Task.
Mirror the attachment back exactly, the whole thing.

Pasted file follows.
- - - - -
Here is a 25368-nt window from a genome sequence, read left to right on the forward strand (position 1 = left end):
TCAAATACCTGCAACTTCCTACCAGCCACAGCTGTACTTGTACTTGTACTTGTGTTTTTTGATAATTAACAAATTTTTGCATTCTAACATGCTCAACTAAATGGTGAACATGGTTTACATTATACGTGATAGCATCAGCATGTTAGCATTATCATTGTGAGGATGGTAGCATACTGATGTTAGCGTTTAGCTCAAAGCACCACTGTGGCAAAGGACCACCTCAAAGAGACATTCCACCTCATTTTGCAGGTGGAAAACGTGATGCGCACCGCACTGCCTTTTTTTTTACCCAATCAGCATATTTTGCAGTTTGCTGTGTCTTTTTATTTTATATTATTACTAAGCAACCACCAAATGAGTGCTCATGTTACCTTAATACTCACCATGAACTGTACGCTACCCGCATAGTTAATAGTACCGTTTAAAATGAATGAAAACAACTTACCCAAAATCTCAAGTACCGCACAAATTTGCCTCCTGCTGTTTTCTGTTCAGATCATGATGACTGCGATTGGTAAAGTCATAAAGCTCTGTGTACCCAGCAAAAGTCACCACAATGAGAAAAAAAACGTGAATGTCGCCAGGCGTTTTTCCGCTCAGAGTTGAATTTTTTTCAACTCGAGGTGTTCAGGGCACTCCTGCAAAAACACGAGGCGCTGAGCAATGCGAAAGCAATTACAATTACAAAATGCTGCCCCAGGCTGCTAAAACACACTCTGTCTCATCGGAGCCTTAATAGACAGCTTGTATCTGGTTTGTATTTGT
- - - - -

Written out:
Here is a 25368-nt window from a genome sequence, read left to right on the forward strand (position 1 = left end):
TCAAATACCTGCAACTTCCTACCAGCCACAGCTGTACTTGTACTTGTACTTGTGTTTTTTGATAATTAACAAATTTTTGCATTCTAACATGCTCAACTAAATGGTGAACATGGTTTACATTATACGTGATAGCATCAGCATGTTAGCATTATCATTGTGAGGATGGTAGCATACTGATGTTAGCGTTTAGCTCAAAGCACCACTGTGGCAAAGGACCACCTCAAAGAGACATTCCACCTCATTTTGCAGGTGGAAAACGTGATGCGCACCGCACTGCCTTTTTTTTTACCCAATCAGCATATTTTGCAGTTTGCTGTGTCTTTTTATTTTATATTATTACTAAGCAACCACCAAATGAGTGCTCATGTTACCTTAATACTCACCATGAACTGTACGCTACCCGCATAGTTAATAGTACCGTTTAAAATGAATGAAAACAACTTACCCAAAATCTCAAGTACCGCACAAATTTGCCTCCTGCTGTTTTCTGTTCAGATCATGATGACTGCGATTGGTAAAGTCATAAAGCTCTGTGTACCCAGCAAAAGTCACCACAATGAGAAAAAAAACGTGAATGTCGCCAGGCGTTTTTCCGCTCAGAGTTGAATTTTTTTCAACTCGAGGTGTTCAGGGCACTCCTGCAAAAACACGAGGCGCTGAGCAATGCGAAAGCAATTACAATTACAAAATGCTGCCCCAGGCTGCTAAAACACACTCTGTCTCATCGGAGCCTTAATAGACAGCTTGTATCTGGTTTGTATTTGT